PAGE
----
The Organization has taken the effective marketing strategies of the tobacco companies and has used it in their own de-marketing way to bring down the number of smokers. The campaign succeeded largely because it appealed to the emotion and intellect of the smokers and did not treat them as bad people. Logos is an appeal to the logic of the audience (Carabelli and Sullivan, 78). The campaign was devised in a way that there was a reassertion of the facts that the audience already knew about i.e. smoking is injurious to health. This strategy of treating them as logical individuals able to reason with themselves about their health was a part of the strategy that made it a big success. The placement of the anti-smoking products was another integral part for its success. Instead of placing it where there would be more people, the company positioned the products in places where only smokers would gather. This way the message reached the target audience straight away. Since it appealed to the target audience efficiently this strategy was success and the organization was able to bring down the number of smokers considerably.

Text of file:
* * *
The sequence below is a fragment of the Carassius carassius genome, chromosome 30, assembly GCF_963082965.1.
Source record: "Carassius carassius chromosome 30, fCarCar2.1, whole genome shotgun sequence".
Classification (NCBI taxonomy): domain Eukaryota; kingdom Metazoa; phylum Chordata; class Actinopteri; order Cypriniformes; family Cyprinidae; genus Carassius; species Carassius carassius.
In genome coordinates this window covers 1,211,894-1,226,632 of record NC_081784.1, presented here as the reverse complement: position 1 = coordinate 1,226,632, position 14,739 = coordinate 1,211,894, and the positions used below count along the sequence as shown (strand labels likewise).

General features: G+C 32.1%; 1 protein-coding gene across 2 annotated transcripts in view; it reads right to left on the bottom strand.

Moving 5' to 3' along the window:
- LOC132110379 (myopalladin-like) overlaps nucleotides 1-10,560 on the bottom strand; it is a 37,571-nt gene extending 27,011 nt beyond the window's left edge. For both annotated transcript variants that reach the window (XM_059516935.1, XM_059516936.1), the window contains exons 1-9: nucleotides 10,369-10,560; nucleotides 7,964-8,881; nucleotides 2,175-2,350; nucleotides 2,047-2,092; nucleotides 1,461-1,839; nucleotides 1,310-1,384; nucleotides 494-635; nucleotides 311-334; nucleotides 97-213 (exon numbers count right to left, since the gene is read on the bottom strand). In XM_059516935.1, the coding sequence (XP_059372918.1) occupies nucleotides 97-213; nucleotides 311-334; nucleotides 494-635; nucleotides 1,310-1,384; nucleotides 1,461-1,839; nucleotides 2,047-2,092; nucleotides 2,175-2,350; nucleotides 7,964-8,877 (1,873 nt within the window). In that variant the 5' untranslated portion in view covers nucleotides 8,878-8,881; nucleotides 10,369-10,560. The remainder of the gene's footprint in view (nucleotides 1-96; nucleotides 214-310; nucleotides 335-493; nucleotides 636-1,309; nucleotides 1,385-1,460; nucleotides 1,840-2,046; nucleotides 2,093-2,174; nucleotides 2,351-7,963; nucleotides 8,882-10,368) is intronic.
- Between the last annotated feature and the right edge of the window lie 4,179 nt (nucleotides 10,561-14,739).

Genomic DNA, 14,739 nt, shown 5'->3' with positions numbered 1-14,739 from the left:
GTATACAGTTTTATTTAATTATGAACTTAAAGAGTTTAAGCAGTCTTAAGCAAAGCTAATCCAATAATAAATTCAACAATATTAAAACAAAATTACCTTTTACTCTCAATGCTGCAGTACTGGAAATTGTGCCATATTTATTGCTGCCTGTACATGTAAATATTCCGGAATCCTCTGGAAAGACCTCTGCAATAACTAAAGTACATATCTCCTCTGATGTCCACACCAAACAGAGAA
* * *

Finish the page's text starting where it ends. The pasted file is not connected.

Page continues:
Works Cited

Carabelli, Jason and Sullivan, Brogan, eds. Rhetoric Matters: Language and Argument in Context. Tampa: University of South Florida. 2013.
Lane, Emily et al. “Logos: Appeals to Logic.” Carabelli and Sullivan 78.
Lee Kendra et al. “Pathos: Appeals to Emotion.” Carabelli and Sullivan 87.
McIntyre, Megan and McKee, Jessica. “Ethos: Appeals to Authority and Credibility.” Carabelli and Sullivan 81.
Pantelides, Kate et al. “Kairos: Appeals to Timeliness.” Carabelli and Sullivan 91.
Hastings G, Saren M. “The critical contribution of social marketing: theory and application.” Marketing Theory. 33.3 (2003):305–22. Print.
Kotler P, Roberto N, Lee N. Social marketing: Improving the quality of life. Thousand Oaks, California: Sage Publications. 2002. Print.
“Overview of smoke-free legislation in the EU". European Commission. May 2011. Web. 27 Jan. 2015.
Peattie, Ken and Peattie, Sue. “Social marketing: A pathway to consumption reduction?” Journal of Business Research. 62 (2009): 262-268. Print.

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WePapers. (2020, November, 06) Good Essay About Effects Of Smoking. Retrieved August 20, 2022, from https://www.wepapers.com/samples/good-essay-about-effects-of-smoking/
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Good Essay About Effects Of Smoking. Free Essay Examples - WePapers.com. https://www.wepapers.com/samples/good-essay-about-effects-of-smoking/. Published Nov 06, 2020. Accessed August 20, 2022.